Our columnist likes this company so much he gives it one of his highest scores. Even friends and family are getting in on the act.
Despite being better prepared than rivals, Churchill China (LSE:CHH)’s factory endured a testing year as it failed to keep up with demand for tableware in 2022. This year it should sell plates more profitably.
Revenue in 2022 significantly surpassed pre-pandemic levels, but profit is still below its high in 2019. Churchill China did not convert revenue into profit as efficiently as it once did, therefore, and both profit margins and return on capital lagged the long-term average slightly.
The pandemic dented the more than decade-long steady improvement in Churchill China’s performance because restaurants, pubs and hotels, the company’s end-customer, closed.
Commercial kitchens are repeat purchasers, because they buy replacement plates to match the patterns they already own. This gives suppliers a regular stream of revenue, although it can make it difficult to win new customers over.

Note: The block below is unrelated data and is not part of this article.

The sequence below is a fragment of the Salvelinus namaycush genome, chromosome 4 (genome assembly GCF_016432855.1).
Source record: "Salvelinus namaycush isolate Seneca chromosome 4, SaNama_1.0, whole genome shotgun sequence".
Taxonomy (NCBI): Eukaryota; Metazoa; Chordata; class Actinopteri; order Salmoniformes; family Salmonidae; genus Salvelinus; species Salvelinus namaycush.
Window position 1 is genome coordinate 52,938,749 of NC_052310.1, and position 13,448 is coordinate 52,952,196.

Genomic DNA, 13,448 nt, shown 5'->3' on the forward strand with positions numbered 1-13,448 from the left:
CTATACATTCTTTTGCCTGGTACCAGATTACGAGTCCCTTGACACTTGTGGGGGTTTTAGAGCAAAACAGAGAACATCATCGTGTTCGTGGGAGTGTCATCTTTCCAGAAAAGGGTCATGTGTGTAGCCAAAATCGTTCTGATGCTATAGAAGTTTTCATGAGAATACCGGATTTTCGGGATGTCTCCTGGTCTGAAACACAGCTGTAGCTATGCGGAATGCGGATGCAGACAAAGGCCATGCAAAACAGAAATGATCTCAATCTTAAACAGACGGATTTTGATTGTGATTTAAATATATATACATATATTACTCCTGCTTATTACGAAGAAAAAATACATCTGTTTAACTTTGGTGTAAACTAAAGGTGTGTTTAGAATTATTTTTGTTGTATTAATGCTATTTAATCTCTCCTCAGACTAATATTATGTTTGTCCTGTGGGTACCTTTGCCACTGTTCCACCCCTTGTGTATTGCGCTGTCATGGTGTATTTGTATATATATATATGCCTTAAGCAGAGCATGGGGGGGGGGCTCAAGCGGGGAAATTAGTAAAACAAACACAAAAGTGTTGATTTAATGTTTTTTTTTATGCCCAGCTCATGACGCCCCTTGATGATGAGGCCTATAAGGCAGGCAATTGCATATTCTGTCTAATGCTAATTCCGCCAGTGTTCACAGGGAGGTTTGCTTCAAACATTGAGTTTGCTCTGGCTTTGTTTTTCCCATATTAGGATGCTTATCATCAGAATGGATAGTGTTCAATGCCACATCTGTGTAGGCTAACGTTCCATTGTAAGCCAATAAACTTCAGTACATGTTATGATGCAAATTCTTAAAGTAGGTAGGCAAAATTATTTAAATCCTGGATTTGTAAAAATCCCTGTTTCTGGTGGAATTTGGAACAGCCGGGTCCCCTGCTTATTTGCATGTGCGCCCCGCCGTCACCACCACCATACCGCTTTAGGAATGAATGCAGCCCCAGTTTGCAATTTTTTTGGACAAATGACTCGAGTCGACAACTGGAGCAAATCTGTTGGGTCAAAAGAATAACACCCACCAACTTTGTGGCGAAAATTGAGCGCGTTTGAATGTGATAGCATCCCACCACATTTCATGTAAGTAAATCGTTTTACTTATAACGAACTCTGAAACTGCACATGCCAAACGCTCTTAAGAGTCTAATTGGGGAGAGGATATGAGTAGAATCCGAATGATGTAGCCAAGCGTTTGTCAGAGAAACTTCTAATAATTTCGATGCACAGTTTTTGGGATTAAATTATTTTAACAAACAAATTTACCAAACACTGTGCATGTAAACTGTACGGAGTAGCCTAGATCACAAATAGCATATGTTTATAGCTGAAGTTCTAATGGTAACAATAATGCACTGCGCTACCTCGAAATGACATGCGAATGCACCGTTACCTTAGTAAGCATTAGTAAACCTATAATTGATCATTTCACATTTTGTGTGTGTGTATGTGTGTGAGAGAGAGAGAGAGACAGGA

Downturns, when potteries cut back production or go out of business, can therefore be an opportunity to steal the businesses of suppliers not in a position to supply.
In 2021, Churchill China deliberately overproduced to keep factory efficiency levels up and enable it to meet demand when it returned.
But although high stock levels helped initially, by 2022 the company could not keep up. Staff shortages plugged with inexperienced workers and contract labour, and higher materials and energy prices, meant the factory in Stoke on Trent operated inefficiently, and Churchill China’s distributors had to wait longer for orders.
The company must have been disappointed as it puts much store in meeting customer expectations, but at least we know it did better than rivals because it increased market share.